Hamilton grew up in London. His schooling was interrupted by World War II. As an evacuee, he spent some time in the countryside of Dorset, which inspired his work until today. After the war, Hamilton returned to London and finished school before moving to France where he has lived ever since.
As much of Hamilton's work depicts early-teen girls, often nude, he has been the subject of some controversy and even child pornography allegations, mostly from North America and Britain, similar to that which the work of Sally Mann and Jock Sturges have attracted. In the late 1990s, some people protested bookstores that stocked Hamilton's photography books but their efforts came to nothing. Because of differing attitudes regarding age and nudity, Hamilton has not received this negative attention in his adopted home of France, nor in the rest of the world.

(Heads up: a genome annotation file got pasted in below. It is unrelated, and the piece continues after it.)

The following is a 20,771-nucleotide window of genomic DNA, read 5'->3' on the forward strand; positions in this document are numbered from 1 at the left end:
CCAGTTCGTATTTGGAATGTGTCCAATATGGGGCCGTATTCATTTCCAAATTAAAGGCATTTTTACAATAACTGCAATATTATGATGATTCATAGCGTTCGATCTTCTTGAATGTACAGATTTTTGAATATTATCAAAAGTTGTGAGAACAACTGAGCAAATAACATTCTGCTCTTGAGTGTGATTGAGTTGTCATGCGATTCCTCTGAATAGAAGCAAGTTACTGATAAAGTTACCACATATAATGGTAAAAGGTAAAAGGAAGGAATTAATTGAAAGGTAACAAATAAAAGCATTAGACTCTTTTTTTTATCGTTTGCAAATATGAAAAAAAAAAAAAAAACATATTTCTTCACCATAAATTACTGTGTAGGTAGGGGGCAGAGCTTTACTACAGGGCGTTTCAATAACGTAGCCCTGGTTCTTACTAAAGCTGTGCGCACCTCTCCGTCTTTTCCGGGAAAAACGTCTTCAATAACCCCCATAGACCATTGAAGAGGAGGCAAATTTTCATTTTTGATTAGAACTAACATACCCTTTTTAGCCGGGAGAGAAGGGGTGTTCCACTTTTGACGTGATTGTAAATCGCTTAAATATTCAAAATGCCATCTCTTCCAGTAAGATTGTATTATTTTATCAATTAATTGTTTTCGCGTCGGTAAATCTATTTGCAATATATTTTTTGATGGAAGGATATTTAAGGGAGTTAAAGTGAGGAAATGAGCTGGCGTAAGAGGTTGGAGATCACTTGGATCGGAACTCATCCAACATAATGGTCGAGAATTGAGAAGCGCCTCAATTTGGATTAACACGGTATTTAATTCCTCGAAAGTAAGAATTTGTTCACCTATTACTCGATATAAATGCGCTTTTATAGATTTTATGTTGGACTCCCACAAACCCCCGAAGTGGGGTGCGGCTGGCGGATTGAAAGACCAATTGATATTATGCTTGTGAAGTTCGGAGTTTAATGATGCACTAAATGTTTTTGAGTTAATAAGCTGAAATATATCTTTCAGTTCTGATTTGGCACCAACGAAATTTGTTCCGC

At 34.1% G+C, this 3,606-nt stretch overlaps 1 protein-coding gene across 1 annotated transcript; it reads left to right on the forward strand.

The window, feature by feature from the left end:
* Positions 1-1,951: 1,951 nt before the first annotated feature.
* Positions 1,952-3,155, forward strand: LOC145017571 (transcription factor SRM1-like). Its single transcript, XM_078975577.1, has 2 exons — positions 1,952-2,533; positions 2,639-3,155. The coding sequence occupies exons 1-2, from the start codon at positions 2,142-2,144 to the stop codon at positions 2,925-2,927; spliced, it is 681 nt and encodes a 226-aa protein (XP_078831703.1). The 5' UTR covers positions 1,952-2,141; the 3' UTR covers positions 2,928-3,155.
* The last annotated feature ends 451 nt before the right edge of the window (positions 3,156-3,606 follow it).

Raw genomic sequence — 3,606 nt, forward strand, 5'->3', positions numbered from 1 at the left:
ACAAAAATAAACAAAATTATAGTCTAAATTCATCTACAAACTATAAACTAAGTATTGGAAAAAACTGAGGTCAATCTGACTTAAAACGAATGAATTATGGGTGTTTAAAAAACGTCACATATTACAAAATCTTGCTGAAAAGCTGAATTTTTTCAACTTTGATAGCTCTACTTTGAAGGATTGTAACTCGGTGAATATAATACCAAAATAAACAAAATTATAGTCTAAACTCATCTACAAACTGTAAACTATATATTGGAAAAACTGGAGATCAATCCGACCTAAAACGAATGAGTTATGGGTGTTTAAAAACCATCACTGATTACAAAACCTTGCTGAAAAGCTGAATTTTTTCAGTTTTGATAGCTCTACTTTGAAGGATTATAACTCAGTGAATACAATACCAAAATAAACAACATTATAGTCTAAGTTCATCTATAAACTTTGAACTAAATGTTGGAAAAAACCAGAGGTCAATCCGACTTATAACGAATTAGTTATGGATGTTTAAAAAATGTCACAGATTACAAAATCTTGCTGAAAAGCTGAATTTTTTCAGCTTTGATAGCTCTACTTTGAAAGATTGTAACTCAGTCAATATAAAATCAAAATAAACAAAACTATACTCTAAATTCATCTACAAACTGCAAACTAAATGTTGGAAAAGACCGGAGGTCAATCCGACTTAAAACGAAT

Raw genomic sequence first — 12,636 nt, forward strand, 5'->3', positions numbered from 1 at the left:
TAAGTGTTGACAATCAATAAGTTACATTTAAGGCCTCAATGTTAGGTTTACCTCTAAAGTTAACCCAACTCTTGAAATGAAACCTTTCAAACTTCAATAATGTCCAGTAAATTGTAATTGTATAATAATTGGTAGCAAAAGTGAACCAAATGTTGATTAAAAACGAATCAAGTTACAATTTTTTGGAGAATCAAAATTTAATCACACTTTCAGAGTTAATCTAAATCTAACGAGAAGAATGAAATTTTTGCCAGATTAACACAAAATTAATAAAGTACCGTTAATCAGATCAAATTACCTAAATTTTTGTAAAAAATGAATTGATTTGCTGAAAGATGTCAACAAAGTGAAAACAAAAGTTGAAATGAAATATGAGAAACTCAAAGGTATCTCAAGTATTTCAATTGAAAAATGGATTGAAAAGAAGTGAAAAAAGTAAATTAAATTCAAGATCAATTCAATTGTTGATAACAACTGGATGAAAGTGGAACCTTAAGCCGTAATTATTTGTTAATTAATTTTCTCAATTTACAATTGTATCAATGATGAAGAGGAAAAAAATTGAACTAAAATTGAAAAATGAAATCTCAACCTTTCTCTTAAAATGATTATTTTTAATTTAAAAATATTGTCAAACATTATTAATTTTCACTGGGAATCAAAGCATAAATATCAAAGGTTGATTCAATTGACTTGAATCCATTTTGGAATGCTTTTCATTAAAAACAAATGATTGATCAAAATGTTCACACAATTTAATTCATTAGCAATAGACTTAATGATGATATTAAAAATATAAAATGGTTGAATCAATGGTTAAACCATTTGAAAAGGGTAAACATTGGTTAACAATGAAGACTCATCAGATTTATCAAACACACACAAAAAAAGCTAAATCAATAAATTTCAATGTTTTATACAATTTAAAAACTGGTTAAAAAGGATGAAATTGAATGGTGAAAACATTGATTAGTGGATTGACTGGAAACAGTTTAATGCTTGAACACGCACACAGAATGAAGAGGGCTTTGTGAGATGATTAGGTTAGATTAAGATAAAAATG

In 2005, a member of the Surrey Police in Britain "wrongly claimed" that possessing Hamilton books was now illegal in the UK. Surrey Police were later forced to make a formal apology for the incorrect and unsubstantiated allegations made by Detective constable Simon Ledger (see: British Journal of Photography, September 2005), and admitted that no legally binding decision had been made on the work of David Hamilton.
The Guardian (UK), June 23, 2005, wrote: Hamilton's photographs have long been at the forefront of the "is it art or pornography?" debate. Glenn Holland, spokesman for the 73-year-old photographer, who lives in St. Tropez, said: "We are deeply saddened and disappointed by this, as David is one of the most successful art photographers the world has ever known. His books have sold millions".